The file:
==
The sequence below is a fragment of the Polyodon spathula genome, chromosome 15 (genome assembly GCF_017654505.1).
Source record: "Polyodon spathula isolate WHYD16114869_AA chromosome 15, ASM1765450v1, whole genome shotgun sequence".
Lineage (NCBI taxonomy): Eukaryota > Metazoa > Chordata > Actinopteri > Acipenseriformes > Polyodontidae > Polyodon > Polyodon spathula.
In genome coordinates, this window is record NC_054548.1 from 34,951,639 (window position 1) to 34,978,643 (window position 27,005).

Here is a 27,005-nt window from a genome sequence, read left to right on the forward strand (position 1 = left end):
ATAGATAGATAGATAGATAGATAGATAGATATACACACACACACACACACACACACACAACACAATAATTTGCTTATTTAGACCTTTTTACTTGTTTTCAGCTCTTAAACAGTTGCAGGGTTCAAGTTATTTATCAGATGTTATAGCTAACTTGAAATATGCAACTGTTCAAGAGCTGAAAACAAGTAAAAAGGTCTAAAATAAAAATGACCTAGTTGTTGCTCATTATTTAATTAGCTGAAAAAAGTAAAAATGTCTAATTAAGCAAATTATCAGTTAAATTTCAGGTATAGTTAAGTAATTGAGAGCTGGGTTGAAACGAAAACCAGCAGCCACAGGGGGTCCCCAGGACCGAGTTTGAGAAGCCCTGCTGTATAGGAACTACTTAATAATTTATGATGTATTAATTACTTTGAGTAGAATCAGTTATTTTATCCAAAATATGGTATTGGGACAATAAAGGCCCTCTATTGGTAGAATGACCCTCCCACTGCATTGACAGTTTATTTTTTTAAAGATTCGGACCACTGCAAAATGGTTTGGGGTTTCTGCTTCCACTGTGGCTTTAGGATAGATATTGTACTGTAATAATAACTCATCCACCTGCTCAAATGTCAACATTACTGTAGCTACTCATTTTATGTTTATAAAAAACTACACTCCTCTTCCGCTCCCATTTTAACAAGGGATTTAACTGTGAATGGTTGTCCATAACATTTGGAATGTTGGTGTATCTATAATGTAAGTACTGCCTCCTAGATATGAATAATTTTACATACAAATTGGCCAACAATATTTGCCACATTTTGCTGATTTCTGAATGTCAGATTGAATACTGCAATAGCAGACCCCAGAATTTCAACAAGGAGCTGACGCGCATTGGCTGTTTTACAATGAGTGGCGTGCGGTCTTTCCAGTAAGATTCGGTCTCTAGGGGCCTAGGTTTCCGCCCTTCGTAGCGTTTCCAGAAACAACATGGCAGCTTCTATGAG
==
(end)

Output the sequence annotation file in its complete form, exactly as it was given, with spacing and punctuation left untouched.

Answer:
The sequence below is a fragment of the Polyodon spathula genome, chromosome 15 (genome assembly GCF_017654505.1).
Source record: "Polyodon spathula isolate WHYD16114869_AA chromosome 15, ASM1765450v1, whole genome shotgun sequence".
Lineage (NCBI taxonomy): Eukaryota > Metazoa > Chordata > Actinopteri > Acipenseriformes > Polyodontidae > Polyodon > Polyodon spathula.
In genome coordinates, this window is record NC_054548.1 from 34,951,639 (window position 1) to 34,978,643 (window position 27,005).

Here is a 27,005-nt window from a genome sequence, read left to right on the forward strand (position 1 = left end):
ATAGATAGATAGATAGATAGATAGATAGATATACACACACACACACACACACACACACAACACAATAATTTGCTTATTTAGACCTTTTTACTTGTTTTCAGCTCTTAAACAGTTGCAGGGTTCAAGTTATTTATCAGATGTTATAGCTAACTTGAAATATGCAACTGTTCAAGAGCTGAAAACAAGTAAAAAGGTCTAAAATAAAAATGACCTAGTTGTTGCTCATTATTTAATTAGCTGAAAAAAGTAAAAATGTCTAATTAAGCAAATTATCAGTTAAATTTCAGGTATAGTTAAGTAATTGAGAGCTGGGTTGAAACGAAAACCAGCAGCCACAGGGGGTCCCCAGGACCGAGTTTGAGAAGCCCTGCTGTATAGGAACTACTTAATAATTTATGATGTATTAATTACTTTGAGTAGAATCAGTTATTTTATCCAAAATATGGTATTGGGACAATAAAGGCCCTCTATTGGTAGAATGACCCTCCCACTGCATTGACAGTTTATTTTTTTAAAGATTCGGACCACTGCAAAATGGTTTGGGGTTTCTGCTTCCACTGTGGCTTTAGGATAGATATTGTACTGTAATAATAACTCATCCACCTGCTCAAATGTCAACATTACTGTAGCTACTCATTTTATGTTTATAAAAAACTACACTCCTCTTCCGCTCCCATTTTAACAAGGGATTTAACTGTGAATGGTTGTCCATAACATTTGGAATGTTGGTGTATCTATAATGTAAGTACTGCCTCCTAGATATGAATAATTTTACATACAAATTGGCCAACAATATTTGCCACATTTTGCTGATTTCTGAATGTCAGATTGAATACTGCAATAGCAGACCCCAGAATTTCAACAAGGAGCTGACGCGCATTGGCTGTTTTACAATGAGTGGCGTGCGGTCTTTCCAGTAAGATTCGGTCTCTAGGGGCCTAGGTTTCCGCCCTTCGTAGCGTTTCCAGAAACAACATGGCAGCTTCTATGAG